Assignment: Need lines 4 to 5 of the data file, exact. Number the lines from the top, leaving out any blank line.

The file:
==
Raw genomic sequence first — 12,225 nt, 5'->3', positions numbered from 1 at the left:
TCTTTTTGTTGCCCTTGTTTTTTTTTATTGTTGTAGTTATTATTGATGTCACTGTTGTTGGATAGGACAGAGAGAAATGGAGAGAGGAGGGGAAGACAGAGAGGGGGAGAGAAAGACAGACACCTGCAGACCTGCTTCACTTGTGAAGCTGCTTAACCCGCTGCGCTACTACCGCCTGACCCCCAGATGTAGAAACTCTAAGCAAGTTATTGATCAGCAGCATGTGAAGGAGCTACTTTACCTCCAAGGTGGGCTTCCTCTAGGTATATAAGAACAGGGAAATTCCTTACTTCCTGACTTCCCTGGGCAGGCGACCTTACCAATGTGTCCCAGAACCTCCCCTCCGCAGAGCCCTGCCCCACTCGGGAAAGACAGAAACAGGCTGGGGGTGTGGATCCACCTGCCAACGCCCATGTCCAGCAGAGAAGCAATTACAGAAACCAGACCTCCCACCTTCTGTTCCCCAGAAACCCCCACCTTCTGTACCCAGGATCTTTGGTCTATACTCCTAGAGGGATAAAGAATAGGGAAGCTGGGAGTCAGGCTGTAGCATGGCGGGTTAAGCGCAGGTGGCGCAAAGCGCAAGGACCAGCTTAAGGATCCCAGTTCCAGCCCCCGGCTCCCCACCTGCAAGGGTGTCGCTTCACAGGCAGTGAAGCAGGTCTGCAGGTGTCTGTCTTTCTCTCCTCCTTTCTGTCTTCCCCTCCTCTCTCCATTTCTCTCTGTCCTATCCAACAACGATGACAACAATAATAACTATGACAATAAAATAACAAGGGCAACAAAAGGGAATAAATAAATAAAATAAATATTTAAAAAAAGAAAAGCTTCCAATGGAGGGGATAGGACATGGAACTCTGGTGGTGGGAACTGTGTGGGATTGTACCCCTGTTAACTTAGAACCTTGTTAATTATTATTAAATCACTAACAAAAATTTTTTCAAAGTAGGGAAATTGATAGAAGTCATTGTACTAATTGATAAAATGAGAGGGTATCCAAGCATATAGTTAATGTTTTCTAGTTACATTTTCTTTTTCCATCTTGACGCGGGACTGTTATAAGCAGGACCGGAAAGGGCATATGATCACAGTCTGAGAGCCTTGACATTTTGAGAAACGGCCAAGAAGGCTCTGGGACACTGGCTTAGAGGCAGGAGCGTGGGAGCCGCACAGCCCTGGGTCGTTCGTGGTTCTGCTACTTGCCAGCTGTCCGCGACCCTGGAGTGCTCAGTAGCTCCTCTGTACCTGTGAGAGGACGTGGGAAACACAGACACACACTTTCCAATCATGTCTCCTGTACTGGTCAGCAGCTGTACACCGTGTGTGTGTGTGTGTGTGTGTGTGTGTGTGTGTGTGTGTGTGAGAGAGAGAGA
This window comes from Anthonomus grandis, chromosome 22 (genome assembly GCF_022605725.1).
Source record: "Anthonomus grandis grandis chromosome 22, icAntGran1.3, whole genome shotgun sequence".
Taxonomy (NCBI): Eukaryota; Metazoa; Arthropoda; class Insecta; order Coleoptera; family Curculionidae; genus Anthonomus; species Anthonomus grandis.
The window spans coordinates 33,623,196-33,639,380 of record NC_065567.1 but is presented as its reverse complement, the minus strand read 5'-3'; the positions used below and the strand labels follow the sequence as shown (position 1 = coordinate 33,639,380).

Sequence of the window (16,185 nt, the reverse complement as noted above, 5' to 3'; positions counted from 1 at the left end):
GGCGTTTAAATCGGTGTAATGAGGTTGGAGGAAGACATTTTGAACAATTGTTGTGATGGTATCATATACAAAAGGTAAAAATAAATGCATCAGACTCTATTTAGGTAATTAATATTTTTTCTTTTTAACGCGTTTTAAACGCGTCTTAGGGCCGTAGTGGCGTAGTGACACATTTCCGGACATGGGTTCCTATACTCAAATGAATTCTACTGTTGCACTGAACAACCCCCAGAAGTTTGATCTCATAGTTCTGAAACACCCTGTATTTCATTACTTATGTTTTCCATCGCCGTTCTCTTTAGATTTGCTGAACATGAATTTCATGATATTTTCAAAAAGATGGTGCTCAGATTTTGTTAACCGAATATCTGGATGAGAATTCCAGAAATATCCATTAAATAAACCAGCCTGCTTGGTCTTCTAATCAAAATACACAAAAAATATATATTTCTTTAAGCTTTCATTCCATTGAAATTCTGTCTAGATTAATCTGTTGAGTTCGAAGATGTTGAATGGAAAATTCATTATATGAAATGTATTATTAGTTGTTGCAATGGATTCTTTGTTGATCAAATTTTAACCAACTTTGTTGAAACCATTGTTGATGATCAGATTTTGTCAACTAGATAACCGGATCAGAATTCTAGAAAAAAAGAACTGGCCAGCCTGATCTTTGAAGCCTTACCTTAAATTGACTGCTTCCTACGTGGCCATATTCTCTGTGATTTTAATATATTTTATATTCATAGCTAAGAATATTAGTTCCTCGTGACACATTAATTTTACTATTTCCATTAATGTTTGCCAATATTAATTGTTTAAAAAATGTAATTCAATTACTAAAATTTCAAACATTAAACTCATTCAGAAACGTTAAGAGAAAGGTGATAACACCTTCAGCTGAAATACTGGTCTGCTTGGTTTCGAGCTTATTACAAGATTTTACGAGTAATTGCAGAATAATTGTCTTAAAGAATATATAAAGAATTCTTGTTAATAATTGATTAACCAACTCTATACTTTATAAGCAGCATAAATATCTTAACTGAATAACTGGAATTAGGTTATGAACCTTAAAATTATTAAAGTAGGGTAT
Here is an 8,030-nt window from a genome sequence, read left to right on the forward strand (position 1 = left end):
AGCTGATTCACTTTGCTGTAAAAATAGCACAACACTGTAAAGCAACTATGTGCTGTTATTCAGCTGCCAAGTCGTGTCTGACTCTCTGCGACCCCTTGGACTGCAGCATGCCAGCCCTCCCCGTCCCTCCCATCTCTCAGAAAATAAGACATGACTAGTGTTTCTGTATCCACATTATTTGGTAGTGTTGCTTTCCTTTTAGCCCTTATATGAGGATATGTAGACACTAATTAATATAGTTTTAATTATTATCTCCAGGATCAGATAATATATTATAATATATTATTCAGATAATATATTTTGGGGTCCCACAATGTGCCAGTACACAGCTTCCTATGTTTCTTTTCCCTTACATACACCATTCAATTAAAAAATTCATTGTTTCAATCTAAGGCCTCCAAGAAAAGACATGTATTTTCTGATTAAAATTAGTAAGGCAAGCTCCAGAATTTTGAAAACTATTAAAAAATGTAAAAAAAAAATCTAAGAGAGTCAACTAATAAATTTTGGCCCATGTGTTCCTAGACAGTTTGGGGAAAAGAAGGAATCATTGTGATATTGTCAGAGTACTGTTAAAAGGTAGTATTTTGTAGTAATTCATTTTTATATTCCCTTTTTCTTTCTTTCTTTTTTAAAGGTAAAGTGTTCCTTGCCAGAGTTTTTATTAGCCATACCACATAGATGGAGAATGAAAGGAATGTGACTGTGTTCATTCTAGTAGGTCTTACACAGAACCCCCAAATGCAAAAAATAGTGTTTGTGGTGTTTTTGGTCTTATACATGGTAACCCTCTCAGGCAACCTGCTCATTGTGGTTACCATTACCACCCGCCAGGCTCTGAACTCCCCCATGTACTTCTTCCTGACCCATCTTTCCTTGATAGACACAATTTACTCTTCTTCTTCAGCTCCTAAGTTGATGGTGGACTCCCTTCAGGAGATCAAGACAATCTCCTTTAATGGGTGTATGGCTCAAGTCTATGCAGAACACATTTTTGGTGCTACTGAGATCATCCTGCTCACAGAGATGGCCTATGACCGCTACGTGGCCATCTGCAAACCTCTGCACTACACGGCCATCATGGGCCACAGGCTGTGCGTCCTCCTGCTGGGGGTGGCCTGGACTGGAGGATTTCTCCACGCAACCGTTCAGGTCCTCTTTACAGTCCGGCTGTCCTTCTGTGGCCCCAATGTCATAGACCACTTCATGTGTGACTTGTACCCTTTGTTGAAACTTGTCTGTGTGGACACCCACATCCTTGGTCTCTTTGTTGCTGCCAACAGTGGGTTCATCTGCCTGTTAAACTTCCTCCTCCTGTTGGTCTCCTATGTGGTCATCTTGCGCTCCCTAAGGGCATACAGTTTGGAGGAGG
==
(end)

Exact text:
Source record: "Anthonomus grandis grandis chromosome 22, icAntGran1.3, whole genome shotgun sequence".
Taxonomy (NCBI): Eukaryota; Metazoa; Arthropoda; class Insecta; order Coleoptera; family Curculionidae; genus Anthonomus; species Anthonomus grandis.